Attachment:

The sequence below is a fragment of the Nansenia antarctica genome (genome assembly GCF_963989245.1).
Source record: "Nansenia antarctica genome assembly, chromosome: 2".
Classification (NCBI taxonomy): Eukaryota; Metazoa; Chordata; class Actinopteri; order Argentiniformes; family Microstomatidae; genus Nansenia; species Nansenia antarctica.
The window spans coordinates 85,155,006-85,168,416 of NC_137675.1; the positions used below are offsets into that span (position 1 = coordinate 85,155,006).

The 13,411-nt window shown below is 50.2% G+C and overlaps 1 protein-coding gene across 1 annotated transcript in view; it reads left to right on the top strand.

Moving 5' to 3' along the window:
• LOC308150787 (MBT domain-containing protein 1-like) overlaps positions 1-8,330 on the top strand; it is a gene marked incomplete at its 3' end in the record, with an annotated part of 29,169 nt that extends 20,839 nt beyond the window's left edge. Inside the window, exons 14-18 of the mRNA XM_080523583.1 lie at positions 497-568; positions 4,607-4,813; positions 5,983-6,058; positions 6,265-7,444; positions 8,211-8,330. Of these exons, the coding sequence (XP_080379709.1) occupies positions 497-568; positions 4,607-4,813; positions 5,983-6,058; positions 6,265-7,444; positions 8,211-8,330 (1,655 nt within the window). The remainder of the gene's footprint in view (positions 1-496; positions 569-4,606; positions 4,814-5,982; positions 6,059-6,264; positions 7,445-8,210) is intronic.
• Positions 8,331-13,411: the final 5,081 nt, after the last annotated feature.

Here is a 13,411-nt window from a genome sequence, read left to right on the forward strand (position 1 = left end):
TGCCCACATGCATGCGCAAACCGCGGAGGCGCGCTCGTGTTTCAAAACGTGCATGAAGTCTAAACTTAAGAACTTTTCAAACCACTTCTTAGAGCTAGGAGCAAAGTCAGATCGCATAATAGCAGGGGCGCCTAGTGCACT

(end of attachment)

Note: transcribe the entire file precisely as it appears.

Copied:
The sequence below is a fragment of the Nansenia antarctica genome (genome assembly GCF_963989245.1).
Source record: "Nansenia antarctica genome assembly, chromosome: 2".
Classification (NCBI taxonomy): Eukaryota; Metazoa; Chordata; class Actinopteri; order Argentiniformes; family Microstomatidae; genus Nansenia; species Nansenia antarctica.
The window spans coordinates 85,155,006-85,168,416 of NC_137675.1; the positions used below are offsets into that span (position 1 = coordinate 85,155,006).

The 13,411-nt window shown below is 50.2% G+C and overlaps 1 protein-coding gene across 1 annotated transcript in view; it reads left to right on the top strand.

Moving 5' to 3' along the window:
• LOC308150787 (MBT domain-containing protein 1-like) overlaps positions 1-8,330 on the top strand; it is a gene marked incomplete at its 3' end in the record, with an annotated part of 29,169 nt that extends 20,839 nt beyond the window's left edge. Inside the window, exons 14-18 of the mRNA XM_080523583.1 lie at positions 497-568; positions 4,607-4,813; positions 5,983-6,058; positions 6,265-7,444; positions 8,211-8,330. Of these exons, the coding sequence (XP_080379709.1) occupies positions 497-568; positions 4,607-4,813; positions 5,983-6,058; positions 6,265-7,444; positions 8,211-8,330 (1,655 nt within the window). The remainder of the gene's footprint in view (positions 1-496; positions 569-4,606; positions 4,814-5,982; positions 6,059-6,264; positions 7,445-8,210) is intronic.
• Positions 8,331-13,411: the final 5,081 nt, after the last annotated feature.

Here is a 13,411-nt window from a genome sequence, read left to right on the forward strand (position 1 = left end):
TGCCCACATGCATGCGCAAACCGCGGAGGCGCGCTCGTGTTTCAAAACGTGCATGAAGTCTAAACTTAAGAACTTTTCAAACCACTTCTTAGAGCTAGGAGCAAAGTCAGATCGCATAATAGCAGGGGCGCCTAGTGCACT